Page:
NPR News

Pages

NPR Story
8:59 am
Fri December 14, 2012

Alan Alda's Challenge to Scientists: What is Time?

Originally published on Fri December 14, 2012 10:03 am

Transcript

IRA FLATOW, HOST:

This is SCIENCE FRIDAY, I'm Ira Flatow. Of course we'll be keeping you up to date this hour on the shooting spree that's been going on in Newtown, Connecticut. But first something different. When Alan Alda was 11, he asked one of his teachers: What is a flame? The answer he got back was oxidation. Accurate, yeah, but not very helpful.

Read more
Middle East
8:54 am
Fri December 14, 2012

Who Benefits From Syrian Civil War?

Originally published on Fri December 14, 2012 10:20 am

Egyptians are voting on a new constitution - but the vote is polarizing the country. Meanwhile, in Syria, the main opposition group is now recognized by the U.S., but there are questions about al-Qaeda affiliates fighting alongside them. To make sense of the developments, host Michel Martin talks with Abderrahim Foukara of Al Jazeera International.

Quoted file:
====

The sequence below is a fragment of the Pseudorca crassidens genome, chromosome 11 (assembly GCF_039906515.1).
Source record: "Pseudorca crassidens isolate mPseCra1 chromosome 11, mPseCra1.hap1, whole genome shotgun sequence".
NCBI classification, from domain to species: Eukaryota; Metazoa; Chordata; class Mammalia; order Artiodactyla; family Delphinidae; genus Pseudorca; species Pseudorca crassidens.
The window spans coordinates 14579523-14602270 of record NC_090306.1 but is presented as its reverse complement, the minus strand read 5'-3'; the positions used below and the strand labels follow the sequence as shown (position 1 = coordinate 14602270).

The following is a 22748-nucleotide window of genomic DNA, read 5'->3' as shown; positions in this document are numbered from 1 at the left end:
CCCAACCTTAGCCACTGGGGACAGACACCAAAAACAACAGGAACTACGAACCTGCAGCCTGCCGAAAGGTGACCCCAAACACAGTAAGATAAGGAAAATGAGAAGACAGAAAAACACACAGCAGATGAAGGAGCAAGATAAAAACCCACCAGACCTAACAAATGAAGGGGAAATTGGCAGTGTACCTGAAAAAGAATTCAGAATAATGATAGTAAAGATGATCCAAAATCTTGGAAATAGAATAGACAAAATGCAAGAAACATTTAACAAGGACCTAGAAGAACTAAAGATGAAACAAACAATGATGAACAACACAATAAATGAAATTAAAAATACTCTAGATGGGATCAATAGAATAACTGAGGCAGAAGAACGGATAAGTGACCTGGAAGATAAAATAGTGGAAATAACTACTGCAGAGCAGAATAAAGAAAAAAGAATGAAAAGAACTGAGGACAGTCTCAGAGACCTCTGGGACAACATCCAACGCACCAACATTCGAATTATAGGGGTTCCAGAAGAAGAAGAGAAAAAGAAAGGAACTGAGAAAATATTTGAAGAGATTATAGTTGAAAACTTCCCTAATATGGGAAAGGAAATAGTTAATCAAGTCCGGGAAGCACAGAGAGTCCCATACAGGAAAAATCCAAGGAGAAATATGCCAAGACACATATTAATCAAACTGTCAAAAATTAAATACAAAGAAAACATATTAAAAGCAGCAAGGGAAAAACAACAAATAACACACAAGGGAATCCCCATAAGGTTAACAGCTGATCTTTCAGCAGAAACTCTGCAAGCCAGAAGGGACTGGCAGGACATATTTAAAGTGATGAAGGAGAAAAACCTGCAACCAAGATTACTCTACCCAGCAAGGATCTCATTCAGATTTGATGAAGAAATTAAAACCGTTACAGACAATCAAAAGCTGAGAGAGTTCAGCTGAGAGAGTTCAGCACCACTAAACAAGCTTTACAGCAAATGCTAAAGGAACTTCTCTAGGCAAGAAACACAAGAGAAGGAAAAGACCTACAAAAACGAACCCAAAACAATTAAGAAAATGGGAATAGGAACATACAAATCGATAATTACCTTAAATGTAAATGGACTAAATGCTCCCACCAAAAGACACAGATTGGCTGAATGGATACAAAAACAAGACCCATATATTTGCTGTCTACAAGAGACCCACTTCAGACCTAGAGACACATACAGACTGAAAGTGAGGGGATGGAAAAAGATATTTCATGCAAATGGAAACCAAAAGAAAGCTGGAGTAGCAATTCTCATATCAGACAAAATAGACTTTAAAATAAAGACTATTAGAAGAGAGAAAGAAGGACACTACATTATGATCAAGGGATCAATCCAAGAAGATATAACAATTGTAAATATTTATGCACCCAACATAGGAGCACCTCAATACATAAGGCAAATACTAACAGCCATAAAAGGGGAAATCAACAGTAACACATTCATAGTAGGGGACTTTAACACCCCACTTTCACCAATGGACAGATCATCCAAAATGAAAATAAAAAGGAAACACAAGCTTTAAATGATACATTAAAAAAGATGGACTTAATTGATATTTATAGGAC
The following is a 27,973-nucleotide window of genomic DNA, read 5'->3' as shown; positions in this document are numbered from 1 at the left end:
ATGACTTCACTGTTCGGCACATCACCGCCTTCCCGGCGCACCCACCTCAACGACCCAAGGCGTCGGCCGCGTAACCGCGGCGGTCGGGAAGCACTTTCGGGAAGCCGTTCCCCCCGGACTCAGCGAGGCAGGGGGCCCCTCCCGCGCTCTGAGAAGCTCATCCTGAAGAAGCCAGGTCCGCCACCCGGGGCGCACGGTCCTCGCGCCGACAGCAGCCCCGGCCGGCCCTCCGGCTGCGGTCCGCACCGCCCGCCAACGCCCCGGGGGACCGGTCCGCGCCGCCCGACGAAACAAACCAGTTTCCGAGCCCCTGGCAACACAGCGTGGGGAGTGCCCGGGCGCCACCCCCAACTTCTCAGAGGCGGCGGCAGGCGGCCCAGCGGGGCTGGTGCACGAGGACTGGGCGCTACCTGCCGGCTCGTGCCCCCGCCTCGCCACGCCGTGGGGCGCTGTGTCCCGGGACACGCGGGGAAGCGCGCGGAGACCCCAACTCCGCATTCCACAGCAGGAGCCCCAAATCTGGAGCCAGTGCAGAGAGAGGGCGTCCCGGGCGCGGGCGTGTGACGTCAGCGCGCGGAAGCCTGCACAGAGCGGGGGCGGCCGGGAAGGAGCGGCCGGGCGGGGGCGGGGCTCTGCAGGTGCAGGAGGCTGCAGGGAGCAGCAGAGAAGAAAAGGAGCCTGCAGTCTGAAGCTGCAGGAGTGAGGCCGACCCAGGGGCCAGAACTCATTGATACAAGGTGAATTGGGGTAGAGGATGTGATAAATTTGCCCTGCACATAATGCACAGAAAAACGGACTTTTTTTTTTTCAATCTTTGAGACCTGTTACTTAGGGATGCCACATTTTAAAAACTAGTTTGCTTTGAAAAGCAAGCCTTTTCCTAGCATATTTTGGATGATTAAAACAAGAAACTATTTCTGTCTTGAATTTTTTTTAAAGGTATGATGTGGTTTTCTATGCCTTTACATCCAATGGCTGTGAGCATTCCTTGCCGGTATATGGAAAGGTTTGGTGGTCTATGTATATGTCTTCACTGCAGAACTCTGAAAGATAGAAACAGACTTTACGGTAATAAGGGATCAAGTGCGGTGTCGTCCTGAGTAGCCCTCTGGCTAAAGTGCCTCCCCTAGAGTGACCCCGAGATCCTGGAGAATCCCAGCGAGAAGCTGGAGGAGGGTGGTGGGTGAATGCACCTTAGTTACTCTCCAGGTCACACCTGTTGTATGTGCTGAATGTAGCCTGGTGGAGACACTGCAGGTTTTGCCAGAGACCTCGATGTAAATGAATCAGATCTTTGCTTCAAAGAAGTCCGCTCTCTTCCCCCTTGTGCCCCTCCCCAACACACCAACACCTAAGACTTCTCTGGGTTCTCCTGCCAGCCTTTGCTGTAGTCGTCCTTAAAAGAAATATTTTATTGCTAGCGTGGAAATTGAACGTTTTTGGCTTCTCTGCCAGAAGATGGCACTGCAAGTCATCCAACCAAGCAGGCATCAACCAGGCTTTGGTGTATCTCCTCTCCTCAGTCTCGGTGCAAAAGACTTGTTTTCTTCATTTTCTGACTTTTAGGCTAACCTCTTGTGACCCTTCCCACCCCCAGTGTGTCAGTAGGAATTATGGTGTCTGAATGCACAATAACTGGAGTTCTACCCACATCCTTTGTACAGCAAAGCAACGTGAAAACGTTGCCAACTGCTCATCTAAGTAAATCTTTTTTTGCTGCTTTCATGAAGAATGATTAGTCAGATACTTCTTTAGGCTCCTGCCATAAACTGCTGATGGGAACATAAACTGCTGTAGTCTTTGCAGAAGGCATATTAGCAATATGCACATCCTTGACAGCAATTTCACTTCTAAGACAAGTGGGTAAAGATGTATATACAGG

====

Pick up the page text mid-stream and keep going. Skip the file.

Remembrances
8:54 am
Fri December 14, 2012

Remembering Civil Rights Leader Lawrence Guyot

Originally published on Fri December 14, 2012 10:20 am

Lawrence Guyot spent his life fighting for civil rights - but often at great personal cost. He was jailed and beaten regularly by police in the Deep South while helping black people get involved in politics. Host Michel Martin speaks with Washington, D.C. Congresswoman Eleanor Holmes Norton, who worked alongside Guyot, about his life and activism.

Barbershop
8:54 am
Fri December 14, 2012

Unions - Who Needs 'Em?

Originally published on Fri December 14, 2012 10:20 am